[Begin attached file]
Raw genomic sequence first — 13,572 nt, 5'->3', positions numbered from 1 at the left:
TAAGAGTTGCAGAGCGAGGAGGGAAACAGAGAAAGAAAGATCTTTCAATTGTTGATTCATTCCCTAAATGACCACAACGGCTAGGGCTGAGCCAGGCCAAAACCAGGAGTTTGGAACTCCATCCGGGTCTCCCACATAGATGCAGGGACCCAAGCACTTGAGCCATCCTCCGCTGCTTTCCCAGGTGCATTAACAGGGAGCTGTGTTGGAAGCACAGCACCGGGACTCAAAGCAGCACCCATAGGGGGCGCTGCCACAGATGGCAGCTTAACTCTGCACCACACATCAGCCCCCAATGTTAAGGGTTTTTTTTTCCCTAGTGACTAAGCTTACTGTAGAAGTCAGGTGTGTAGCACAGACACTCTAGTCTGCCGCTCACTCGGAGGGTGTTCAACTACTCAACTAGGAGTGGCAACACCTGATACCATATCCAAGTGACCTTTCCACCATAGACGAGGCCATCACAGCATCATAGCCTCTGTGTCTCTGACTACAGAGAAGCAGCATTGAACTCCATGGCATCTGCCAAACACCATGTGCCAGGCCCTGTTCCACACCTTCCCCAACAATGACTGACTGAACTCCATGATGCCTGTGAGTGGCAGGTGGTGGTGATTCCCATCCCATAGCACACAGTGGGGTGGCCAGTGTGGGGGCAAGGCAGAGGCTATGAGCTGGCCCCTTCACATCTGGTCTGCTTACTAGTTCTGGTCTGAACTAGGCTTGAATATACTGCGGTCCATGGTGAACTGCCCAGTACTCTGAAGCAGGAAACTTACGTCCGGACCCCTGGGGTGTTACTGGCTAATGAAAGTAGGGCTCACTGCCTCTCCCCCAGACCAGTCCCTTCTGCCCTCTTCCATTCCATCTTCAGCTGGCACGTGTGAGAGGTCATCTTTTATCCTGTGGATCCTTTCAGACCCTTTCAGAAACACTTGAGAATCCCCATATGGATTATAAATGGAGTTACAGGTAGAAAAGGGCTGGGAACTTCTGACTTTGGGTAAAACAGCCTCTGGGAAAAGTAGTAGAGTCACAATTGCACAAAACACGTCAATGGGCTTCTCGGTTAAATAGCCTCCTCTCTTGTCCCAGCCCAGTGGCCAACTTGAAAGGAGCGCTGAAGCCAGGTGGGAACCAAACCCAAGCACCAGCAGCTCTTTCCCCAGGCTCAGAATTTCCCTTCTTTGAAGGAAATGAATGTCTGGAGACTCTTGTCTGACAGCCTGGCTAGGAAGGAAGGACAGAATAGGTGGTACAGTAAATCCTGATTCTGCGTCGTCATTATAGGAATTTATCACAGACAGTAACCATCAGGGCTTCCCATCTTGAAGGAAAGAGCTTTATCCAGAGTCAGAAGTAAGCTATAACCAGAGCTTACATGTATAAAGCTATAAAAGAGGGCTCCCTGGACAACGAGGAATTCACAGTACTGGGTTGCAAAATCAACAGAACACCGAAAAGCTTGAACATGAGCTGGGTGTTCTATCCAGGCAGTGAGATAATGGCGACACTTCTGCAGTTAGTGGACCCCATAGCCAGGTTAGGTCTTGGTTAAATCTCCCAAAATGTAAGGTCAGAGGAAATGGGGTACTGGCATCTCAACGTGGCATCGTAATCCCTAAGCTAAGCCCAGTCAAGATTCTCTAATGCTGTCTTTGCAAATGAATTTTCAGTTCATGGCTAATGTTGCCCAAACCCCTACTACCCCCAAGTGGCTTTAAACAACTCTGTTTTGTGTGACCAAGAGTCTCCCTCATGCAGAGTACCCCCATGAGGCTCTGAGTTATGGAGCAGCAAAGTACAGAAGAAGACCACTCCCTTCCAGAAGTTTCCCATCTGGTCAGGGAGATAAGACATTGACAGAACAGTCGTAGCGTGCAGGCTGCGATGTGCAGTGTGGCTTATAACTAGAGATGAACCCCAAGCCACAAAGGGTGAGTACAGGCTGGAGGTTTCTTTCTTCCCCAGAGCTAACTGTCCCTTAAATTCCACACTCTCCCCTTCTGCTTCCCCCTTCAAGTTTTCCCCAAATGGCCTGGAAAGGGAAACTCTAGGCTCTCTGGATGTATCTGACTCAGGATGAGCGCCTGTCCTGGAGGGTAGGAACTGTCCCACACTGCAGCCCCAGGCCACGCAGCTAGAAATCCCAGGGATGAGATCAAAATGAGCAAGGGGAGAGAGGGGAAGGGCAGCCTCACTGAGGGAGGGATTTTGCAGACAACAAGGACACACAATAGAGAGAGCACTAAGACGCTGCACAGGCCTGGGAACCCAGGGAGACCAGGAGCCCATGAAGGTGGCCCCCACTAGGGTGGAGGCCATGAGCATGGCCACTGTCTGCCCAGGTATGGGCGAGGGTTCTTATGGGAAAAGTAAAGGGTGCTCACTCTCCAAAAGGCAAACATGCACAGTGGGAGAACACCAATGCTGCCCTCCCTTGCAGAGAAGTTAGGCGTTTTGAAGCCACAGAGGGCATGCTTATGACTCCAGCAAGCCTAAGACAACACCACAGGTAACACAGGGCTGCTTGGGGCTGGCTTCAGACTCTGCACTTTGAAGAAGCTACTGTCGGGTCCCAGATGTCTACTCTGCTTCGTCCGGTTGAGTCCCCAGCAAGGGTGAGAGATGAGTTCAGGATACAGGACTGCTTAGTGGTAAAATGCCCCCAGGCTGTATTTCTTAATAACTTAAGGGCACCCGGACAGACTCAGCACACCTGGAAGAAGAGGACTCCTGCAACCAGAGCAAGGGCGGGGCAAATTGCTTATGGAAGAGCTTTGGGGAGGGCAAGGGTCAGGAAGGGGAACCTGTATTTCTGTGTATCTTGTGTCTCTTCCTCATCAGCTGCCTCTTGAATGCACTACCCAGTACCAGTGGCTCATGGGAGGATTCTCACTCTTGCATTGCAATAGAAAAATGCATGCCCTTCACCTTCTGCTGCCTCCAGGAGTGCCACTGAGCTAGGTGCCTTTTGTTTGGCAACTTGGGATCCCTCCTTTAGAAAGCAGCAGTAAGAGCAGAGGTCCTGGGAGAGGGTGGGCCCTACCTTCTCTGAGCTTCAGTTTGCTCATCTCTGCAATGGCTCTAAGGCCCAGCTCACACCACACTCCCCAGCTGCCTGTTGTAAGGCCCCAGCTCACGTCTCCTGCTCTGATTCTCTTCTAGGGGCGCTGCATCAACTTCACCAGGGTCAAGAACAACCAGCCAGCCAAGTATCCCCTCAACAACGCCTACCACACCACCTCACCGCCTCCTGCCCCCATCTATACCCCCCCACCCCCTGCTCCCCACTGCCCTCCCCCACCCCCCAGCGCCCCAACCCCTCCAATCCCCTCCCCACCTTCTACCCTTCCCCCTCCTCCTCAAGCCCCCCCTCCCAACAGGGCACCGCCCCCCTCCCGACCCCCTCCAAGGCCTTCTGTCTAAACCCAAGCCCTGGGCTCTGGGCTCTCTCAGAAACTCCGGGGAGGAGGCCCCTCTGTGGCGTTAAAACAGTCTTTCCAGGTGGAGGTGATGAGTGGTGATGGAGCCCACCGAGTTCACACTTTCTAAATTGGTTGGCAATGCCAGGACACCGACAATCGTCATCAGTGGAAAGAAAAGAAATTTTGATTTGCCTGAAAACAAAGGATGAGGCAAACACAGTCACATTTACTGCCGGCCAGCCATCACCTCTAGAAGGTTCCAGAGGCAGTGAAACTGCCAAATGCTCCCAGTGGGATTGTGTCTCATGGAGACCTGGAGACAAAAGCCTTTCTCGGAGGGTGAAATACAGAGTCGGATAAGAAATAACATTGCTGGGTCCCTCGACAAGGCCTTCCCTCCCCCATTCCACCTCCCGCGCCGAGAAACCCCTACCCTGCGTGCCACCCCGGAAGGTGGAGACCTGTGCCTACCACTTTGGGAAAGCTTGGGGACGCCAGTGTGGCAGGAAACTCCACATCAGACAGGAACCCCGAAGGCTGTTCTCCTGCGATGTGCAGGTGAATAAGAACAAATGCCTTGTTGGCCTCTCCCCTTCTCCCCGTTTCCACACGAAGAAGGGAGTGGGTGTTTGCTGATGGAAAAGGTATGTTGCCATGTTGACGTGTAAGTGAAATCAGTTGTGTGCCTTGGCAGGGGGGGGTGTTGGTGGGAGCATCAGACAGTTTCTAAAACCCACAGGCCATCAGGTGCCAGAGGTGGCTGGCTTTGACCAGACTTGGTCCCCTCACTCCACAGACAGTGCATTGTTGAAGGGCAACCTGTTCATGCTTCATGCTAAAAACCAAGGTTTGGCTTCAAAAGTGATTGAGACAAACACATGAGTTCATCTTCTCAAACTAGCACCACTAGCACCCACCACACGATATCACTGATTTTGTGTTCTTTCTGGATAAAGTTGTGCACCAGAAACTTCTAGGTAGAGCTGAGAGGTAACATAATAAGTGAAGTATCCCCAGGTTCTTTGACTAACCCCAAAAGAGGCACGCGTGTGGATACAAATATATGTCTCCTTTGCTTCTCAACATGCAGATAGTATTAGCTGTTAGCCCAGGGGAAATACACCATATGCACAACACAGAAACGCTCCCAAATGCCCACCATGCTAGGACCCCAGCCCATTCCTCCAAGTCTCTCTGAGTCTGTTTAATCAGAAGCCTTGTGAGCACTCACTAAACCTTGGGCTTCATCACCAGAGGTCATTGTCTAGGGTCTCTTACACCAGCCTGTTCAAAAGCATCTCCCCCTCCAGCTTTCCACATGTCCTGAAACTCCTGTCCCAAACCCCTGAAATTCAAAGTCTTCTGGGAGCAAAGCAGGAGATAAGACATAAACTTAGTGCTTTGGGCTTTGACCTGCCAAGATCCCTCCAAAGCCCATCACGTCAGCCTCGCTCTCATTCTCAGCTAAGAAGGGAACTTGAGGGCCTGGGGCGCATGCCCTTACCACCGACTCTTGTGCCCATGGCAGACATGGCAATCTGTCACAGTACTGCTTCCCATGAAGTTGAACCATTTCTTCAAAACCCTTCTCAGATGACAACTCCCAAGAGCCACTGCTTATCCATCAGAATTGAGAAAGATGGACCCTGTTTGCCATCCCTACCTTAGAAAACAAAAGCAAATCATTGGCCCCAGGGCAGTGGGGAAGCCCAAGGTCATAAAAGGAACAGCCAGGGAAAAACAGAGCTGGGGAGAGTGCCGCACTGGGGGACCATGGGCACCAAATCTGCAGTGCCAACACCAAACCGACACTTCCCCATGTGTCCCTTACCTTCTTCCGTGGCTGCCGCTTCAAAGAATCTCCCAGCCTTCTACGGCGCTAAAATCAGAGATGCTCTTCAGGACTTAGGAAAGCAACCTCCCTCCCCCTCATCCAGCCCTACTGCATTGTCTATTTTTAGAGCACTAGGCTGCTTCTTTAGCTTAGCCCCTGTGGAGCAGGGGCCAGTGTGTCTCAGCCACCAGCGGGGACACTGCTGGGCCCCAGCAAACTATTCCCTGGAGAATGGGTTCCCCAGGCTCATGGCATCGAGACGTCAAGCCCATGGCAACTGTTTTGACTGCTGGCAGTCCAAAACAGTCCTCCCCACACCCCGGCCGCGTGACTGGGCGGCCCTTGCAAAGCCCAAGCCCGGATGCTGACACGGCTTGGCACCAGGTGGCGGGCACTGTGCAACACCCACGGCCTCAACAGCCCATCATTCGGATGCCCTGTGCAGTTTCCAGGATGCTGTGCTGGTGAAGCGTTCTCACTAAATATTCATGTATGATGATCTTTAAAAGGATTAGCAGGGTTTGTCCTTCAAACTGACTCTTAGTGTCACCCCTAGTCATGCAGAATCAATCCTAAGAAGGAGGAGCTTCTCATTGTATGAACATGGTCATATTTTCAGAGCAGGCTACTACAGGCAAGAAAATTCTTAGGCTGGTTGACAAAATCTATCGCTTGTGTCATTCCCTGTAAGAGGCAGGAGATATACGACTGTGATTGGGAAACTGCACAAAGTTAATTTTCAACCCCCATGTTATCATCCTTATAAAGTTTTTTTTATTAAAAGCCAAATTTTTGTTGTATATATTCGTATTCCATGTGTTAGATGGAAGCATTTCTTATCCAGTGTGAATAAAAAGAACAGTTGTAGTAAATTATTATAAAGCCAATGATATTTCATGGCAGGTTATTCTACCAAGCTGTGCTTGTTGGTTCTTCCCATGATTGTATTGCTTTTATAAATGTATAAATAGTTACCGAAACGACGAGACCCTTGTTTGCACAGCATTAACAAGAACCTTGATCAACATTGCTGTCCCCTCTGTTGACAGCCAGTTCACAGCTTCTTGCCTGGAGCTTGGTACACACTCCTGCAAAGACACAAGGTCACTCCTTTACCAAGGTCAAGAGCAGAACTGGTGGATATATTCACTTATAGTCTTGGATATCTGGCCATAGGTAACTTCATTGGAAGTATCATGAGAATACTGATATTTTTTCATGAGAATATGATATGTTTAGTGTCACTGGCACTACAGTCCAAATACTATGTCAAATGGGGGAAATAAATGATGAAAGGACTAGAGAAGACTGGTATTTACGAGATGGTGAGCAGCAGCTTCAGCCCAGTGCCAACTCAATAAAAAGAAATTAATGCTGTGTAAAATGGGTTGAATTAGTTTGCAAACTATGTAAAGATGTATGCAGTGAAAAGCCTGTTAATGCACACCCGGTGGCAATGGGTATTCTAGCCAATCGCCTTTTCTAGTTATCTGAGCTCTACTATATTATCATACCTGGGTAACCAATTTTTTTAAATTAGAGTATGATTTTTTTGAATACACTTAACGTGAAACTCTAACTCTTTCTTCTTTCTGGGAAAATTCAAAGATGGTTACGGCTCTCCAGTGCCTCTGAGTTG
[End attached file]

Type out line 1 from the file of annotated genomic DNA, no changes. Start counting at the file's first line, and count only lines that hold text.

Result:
Raw genomic sequence first — 13,572 nt, 5'->3', positions numbered from 1 at the left: